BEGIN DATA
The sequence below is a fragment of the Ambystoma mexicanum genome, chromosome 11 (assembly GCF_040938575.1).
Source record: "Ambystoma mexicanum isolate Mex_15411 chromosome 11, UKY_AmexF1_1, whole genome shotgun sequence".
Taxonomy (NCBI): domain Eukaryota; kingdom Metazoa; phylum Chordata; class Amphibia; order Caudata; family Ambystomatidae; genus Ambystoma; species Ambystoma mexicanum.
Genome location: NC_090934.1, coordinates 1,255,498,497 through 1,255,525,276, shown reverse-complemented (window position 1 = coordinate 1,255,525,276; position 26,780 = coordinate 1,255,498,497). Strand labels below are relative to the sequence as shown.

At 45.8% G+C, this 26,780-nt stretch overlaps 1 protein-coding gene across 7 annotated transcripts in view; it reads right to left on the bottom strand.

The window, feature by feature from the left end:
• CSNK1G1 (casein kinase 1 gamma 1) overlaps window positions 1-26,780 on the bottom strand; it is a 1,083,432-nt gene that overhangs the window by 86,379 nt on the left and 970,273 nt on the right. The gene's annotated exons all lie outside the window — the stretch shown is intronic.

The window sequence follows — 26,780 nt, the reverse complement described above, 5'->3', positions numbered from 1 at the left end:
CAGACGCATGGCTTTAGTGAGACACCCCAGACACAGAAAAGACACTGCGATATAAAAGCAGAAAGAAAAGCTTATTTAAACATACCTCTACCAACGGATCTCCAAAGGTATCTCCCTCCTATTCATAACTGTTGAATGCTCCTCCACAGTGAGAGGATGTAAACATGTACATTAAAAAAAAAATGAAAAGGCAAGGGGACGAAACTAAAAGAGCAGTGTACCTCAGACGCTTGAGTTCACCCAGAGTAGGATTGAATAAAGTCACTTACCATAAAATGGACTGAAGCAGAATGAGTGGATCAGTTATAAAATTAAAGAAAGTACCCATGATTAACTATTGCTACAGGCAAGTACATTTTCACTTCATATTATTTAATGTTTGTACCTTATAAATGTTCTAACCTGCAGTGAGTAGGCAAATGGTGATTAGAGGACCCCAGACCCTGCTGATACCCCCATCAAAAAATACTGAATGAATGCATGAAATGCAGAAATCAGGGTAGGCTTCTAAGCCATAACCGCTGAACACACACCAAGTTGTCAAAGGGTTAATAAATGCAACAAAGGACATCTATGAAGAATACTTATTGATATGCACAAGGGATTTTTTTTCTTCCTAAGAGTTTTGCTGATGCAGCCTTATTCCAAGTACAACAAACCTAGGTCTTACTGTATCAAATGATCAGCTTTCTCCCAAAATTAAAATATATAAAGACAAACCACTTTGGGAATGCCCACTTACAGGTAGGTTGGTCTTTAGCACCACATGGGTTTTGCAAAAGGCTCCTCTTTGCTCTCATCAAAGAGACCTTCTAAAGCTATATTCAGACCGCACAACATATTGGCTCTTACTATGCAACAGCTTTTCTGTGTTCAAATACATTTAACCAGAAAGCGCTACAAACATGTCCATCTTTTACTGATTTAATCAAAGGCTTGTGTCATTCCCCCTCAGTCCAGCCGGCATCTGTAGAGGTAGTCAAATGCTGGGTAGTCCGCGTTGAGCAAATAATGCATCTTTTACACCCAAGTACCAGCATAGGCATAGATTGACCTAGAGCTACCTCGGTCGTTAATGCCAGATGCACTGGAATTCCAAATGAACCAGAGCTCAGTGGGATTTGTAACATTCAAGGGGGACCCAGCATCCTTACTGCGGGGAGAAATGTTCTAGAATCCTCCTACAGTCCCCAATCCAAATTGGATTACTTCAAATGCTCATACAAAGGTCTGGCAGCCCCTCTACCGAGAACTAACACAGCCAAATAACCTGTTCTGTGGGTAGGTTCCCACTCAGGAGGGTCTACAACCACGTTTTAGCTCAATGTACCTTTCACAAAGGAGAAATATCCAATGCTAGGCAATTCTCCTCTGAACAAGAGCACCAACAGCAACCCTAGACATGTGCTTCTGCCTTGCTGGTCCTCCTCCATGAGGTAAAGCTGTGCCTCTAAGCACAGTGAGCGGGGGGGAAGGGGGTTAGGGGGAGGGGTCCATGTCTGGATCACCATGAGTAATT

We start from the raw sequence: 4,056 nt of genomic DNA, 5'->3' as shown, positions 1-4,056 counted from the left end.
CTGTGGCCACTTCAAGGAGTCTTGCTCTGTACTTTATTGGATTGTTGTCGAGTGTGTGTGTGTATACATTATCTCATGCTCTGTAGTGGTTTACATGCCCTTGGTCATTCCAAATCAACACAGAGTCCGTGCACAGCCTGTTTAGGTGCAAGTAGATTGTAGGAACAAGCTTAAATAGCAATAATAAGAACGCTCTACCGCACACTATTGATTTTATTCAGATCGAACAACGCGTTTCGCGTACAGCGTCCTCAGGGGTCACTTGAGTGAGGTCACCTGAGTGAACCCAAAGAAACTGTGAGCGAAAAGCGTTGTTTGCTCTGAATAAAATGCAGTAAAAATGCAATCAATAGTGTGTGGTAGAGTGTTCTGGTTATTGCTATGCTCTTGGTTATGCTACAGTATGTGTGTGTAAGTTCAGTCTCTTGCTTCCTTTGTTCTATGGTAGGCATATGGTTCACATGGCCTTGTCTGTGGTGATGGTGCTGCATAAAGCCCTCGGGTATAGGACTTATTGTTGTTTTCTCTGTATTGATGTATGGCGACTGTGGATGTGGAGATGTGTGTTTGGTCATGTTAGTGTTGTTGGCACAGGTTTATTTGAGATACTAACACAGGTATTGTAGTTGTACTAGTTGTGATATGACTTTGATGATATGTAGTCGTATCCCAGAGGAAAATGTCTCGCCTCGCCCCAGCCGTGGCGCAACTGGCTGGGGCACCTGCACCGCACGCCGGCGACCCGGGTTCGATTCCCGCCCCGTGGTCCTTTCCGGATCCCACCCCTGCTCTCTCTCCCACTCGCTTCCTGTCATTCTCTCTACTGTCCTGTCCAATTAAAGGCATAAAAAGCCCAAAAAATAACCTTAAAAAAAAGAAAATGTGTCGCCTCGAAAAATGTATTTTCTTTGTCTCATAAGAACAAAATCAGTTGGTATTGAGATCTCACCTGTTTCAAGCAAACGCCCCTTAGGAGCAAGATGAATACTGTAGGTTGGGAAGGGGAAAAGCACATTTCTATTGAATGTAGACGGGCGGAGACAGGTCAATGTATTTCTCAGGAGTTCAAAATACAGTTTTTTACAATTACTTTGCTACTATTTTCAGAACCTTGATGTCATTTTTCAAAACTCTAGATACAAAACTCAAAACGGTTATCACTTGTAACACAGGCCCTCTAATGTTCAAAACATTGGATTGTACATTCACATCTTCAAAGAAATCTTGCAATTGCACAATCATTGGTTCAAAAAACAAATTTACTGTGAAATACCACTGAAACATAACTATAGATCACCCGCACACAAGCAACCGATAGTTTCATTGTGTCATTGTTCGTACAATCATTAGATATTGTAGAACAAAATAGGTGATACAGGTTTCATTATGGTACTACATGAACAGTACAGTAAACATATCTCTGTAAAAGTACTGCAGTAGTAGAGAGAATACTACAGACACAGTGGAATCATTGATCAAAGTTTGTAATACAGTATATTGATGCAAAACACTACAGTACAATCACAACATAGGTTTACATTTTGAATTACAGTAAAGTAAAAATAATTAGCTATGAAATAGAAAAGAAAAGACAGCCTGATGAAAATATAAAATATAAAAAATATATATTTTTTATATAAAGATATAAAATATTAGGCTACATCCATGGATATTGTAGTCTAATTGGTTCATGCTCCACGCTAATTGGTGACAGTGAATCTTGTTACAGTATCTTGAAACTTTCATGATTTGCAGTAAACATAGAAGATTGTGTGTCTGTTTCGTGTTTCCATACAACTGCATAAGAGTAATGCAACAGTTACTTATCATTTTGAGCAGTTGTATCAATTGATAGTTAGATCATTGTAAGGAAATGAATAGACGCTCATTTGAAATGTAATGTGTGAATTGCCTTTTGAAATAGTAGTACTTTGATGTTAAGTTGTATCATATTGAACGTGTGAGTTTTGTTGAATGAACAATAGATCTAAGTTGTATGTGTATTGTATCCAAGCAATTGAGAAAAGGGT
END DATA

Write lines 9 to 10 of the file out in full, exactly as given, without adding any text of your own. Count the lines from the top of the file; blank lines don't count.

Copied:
CAGACGCATGGCTTTAGTGAGACACCCCAGACACAGAAAAGACACTGCGATATAAAAGCAGAAAGAAAAGCTTATTTAAACATACCTCTACCAACGGATCTCCAAAGGTATCTCCCTCCTATTCATAACTGTTGAATGCTCCTCCACAGTGAGAGGATGTAAACATGTACATTAAAAAAAAAATGAAAAGGCAAGGGGACGAAACTAAAAGAGCAGTGTACCTCAGACGCTTGAGTTCACCCAGAGTAGGATTGAATAAAGTCACTTACCATAAAATGGACTGAAGCAGAATGAGTGGATCAGTTATAAAATTAAAGAAAGTACCCATGATTAACTATTGCTACAGGCAAGTACATTTTCACTTCATATTATTTAATGTTTGTACCTTATAAATGTTCTAACCTGCAGTGAGTAGGCAAATGGTGATTAGAGGACCCCAGACCCTGCTGATACCCCCATCAAAAAATACTGAATGAATGCATGAAATGCAGAAATCAGGGTAGGCTTCTAAGCCATAACCGCTGAACACACACCAAGTTGTCAAAGGGTTAATAAATGCAACAAAGGACATCTATGAAGAATACTTATTGATATGCACAAGGGATTTTTTTTCTTCCTAAGAGTTTTGCTGATGCAGCCTTATTCCAAGTACAACAAACCTAGGTCTTACTGTATCAAATGATCAGCTTTCTCCCAAAATTAAAATATATAAAGACAAACCACTTTGGGAATGCCCACTTACAGGTAGGTTGGTCTTTAGCACCACATGGGTTTTGCAAAAGGCTCCTCTTTGCTCTCATCAAAGAGACCTTCTAAAGCTATATTCAGACCGCACAACATATTGGCTCTTACTATGCAACAGCTTTTCTGTGTTCAAATACATTTAACCAGAAAGCGCTACAAACATGTCCATCTTTTACTGATTTAATCAAAGGCTTGTGTCATTCCCCCTCAGTCCAGCCGGCATCTGTAGAGGTAGTCAAATGCTGGGTAGTCCGCGTTGAGCAAATAATGCATCTTTTACACCCAAGTACCAGCATAGGCATAGATTGACCTAGAGCTACCTCGGTCGTTAATGCCAGATGCACTGGAATTCCAAATGAACCAGAGCTCAGTGGGATTTGTAACATTCAAGGGGGACCCAGCATCCTTACTGCGGGGAGAAATGTTCTAGAATCCTCCTACAGTCCCCAATCCAAATTGGATTACTTCAAATGCTCATACAAAGGTCTGGCAGCCCCTCTACCGAGAACTAACACAGCCAAATAACCTGTTCTGTGGGTAGGTTCCCACTCAGGAGGGTCTACAACCACGTTTTAGCTCAATGTACCTTTCACAAAGGAGAAATATCCAATGCTAGGCAATTCTCCTCTGAACAAGAGCACCAACAGCAACCCTAGACATGTGCTTCTGCCTTGCTGGTCCTCCTCCATGAGGTAAAGCTGTGCCTCTAAGCACAGTGAGCGGGGGGGAAGGGGGTTAGGGGGAGGGGTCCATGTCTGGATCACCATGAGTAATT

We start from the raw sequence: 4,056 nt of genomic DNA, 5'->3' as shown, positions 1-4,056 counted from the left end.